Tuesday, November 4, 2008

Why Obama's race is not an issue with America today

Barack Obama's historic campaign reaffirms the thought that many of us have become color blind when it comes to evaluating a person's capabilities. I grew up in the 60s in Decatur, Ill., one of those quiet little redneck communities. I remember the Chicago riots and I have never forgotten the impact of Martin Luther King's death in 1968.

And, then I joined the Air Force in 1977. From the first day in basic, with a Hispanic noncommissioned officer who berated me in English and Spanish, I knew that the world wasn't all lily white. In time, I became color blind to those around me. The only thing that mattered was the rank of those above me.

My children have grown up in a world that doesn't tolerate racism. I remember discussing the Will Smith movie, Ali with my oldest step daughter. She didn't get the message of the movie, because she grew up in a world where people don't evaluate people because of their color, religion, heritage or gender.

While the media will make a big deal out of Obama's race if he wins today, for most of our youth, it's not a big deal. For those of who remember the bad old days of Birmingham, Alabama, or Mississippi, it's refreshing to know that our children have become totally color blind.

1 comment:

JF said...

"Ya know..." The fact and reality is that while Obama's race should not be an issue in today's election, in many peoples' minds it is. Similarly, Joe Lieberman's religion should never have been an issue in the 2000 election, but I'd bet that it was.

So let's get to the core of the question. The only thing that should matter is a candidate's stance on the issues (and each voter has issues of personal priority). It's my belief that this election is going to swing largely on the wasted effort by a good percentage of this country arguing points that have absolutely nothing to do with issues. I heard on TV the other day that 23% of Texans believe that Obama is a Muslim. Such a ridiculous issue, but it has dominated alot of the discussion on politically oriented blogs for nearly a year (you would be astounded at the pure drivel that pervades in the blogosphere, especially among those "citizen journalists" who consider it their duty to spread rumors about candidates that they don't agree with). Instead of debating national security, homeland security, border security and helping small businesses to create jobs and to expand our arsenal of technologies, instead of arguing and debating the question of how to equip (and fund) the Future Warfighter or enable people to afford health insurance, so much silliness has been wasted on Obama's names.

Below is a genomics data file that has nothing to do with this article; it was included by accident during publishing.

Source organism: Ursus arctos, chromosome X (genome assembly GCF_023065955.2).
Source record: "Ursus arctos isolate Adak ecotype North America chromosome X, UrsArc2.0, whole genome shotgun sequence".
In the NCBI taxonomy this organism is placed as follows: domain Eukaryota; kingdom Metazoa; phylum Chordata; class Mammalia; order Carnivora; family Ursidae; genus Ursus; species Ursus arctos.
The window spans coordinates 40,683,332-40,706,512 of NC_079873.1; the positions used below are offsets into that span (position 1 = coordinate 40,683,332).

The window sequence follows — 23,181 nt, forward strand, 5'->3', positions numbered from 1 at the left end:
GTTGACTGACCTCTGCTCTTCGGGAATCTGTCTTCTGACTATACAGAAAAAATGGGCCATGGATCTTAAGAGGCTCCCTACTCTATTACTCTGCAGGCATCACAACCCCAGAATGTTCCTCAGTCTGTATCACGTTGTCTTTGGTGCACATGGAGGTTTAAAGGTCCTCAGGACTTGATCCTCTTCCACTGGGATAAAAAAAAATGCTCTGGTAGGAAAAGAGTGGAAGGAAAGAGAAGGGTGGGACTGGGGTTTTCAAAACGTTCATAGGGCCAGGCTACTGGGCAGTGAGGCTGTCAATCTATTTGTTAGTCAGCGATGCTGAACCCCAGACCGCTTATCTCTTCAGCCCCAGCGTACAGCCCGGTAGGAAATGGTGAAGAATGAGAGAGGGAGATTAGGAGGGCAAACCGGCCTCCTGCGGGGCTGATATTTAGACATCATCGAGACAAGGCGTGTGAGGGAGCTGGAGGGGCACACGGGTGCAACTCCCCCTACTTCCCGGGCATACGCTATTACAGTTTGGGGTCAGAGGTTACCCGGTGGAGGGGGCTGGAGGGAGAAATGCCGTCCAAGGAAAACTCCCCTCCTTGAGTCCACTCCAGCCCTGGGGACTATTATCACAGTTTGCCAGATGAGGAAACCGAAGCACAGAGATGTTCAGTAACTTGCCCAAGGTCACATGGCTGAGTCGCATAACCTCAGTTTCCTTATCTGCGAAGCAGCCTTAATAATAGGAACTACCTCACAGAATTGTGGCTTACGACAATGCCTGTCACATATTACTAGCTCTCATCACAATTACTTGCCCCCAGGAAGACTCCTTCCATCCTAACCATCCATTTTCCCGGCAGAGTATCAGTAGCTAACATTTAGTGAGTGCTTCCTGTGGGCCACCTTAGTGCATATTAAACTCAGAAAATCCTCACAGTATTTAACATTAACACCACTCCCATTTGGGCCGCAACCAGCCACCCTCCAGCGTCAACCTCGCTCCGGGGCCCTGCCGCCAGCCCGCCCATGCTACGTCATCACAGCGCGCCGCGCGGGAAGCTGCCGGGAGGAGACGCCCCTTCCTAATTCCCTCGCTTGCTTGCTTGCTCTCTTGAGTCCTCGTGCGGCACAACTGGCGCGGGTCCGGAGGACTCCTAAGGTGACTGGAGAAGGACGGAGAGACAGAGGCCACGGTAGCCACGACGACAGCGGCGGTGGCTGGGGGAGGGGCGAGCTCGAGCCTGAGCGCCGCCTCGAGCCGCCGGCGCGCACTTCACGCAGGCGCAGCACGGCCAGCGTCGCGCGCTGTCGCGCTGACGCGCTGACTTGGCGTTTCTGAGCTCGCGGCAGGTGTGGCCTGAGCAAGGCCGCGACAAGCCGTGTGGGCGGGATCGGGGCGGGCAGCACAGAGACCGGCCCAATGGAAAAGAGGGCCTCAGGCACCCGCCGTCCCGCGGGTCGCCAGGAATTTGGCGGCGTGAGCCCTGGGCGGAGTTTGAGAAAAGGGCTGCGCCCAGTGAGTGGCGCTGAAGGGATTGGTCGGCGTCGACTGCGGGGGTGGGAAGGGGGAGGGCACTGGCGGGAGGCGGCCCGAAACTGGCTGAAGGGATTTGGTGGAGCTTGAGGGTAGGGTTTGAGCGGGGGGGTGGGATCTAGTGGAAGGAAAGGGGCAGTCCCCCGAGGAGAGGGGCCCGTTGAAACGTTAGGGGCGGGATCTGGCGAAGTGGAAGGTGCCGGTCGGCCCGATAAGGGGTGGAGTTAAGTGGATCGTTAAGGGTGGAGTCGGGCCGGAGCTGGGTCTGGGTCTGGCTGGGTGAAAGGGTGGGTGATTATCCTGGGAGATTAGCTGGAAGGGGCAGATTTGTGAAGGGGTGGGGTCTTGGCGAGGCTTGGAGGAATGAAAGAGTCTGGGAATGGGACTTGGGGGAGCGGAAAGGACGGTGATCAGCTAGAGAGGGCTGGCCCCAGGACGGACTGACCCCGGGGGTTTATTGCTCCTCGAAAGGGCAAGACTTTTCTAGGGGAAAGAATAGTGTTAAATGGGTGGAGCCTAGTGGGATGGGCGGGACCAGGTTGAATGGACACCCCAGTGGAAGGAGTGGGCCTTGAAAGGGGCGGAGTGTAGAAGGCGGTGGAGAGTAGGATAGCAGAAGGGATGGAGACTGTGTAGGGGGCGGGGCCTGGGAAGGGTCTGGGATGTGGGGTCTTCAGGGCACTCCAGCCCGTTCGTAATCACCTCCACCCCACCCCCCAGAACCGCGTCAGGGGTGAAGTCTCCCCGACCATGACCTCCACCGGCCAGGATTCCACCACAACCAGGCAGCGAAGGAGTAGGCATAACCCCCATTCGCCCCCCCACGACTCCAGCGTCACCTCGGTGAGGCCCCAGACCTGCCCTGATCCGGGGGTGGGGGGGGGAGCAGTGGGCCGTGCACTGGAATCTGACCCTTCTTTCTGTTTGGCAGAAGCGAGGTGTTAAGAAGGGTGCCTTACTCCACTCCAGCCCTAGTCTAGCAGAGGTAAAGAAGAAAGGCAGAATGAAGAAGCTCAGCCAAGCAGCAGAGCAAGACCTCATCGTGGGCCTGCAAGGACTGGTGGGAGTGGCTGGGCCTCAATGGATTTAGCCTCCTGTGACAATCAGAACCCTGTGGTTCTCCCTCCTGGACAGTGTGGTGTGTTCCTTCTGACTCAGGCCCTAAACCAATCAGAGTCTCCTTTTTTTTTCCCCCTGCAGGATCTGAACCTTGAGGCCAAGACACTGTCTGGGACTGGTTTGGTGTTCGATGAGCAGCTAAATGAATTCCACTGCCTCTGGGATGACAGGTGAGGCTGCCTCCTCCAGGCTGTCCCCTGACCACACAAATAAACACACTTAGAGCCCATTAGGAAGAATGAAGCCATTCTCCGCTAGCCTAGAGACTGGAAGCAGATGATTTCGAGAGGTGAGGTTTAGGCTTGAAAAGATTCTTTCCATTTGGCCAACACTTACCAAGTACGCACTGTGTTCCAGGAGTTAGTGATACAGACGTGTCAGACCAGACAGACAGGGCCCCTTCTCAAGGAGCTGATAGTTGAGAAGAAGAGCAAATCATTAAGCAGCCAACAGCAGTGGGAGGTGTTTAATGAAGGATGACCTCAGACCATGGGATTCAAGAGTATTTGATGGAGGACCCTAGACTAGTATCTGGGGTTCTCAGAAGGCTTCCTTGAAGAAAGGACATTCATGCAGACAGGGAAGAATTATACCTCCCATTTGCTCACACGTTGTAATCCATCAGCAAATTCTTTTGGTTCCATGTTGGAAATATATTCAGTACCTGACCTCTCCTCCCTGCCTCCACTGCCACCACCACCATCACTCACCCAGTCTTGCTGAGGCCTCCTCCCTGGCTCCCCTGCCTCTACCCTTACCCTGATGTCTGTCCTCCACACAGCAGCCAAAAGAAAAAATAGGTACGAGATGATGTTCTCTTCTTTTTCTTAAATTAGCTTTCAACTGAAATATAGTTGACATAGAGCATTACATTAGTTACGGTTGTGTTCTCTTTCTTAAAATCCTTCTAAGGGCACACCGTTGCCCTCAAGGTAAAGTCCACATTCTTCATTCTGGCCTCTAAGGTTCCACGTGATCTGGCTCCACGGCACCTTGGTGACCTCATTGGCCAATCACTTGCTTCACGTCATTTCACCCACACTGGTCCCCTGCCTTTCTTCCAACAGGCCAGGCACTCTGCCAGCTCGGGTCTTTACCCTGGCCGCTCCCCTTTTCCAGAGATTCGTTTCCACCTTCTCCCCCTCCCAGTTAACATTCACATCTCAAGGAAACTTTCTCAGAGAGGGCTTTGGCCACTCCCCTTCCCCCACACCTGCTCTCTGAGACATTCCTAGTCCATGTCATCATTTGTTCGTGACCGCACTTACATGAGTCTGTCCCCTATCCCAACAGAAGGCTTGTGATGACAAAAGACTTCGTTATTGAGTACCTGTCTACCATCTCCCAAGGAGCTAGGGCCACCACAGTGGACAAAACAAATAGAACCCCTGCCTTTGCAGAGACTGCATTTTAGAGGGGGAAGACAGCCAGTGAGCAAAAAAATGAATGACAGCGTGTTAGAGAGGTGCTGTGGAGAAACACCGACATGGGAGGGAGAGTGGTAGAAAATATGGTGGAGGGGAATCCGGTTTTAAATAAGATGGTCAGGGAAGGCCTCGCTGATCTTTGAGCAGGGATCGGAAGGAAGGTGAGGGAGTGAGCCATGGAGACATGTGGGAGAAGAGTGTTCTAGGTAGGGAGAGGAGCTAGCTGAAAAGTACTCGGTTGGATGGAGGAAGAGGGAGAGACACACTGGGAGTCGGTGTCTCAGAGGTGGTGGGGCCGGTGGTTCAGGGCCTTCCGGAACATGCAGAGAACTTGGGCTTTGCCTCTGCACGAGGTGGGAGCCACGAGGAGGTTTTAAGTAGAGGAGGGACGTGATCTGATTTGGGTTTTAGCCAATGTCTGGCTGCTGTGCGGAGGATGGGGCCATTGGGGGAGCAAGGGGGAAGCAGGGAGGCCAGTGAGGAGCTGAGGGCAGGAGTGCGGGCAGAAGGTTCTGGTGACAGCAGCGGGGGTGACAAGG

Obama's race (or his religion) should not be a consideration in this election, even though it is in many parts of the country. People worry about whether Tina Fey's wardrobe was purchased by the RNC, when the stark differences in National Security policy between the two Presidential candidates have not been debated or compared objectively. EMOTION reigns and has been driven by the Internet.

I've voted my conscience and according to those issues that are important to me. My fear is that the overriding portion of the American electorate will have voted, not on facts and positions, but on innuendo and emotion. My fear is that in this Age of the Internet, there are all too many ignorant people who will vote based on what someone else sent them in an email.

I also believe that neither party presented us with their best and brightest. So when I voted, I voted for the candidate who I believe will support National Security and defense, not for the one who will change my life. My choice was clear, maybe as clear as yours was to you...and yet, they may well have been different.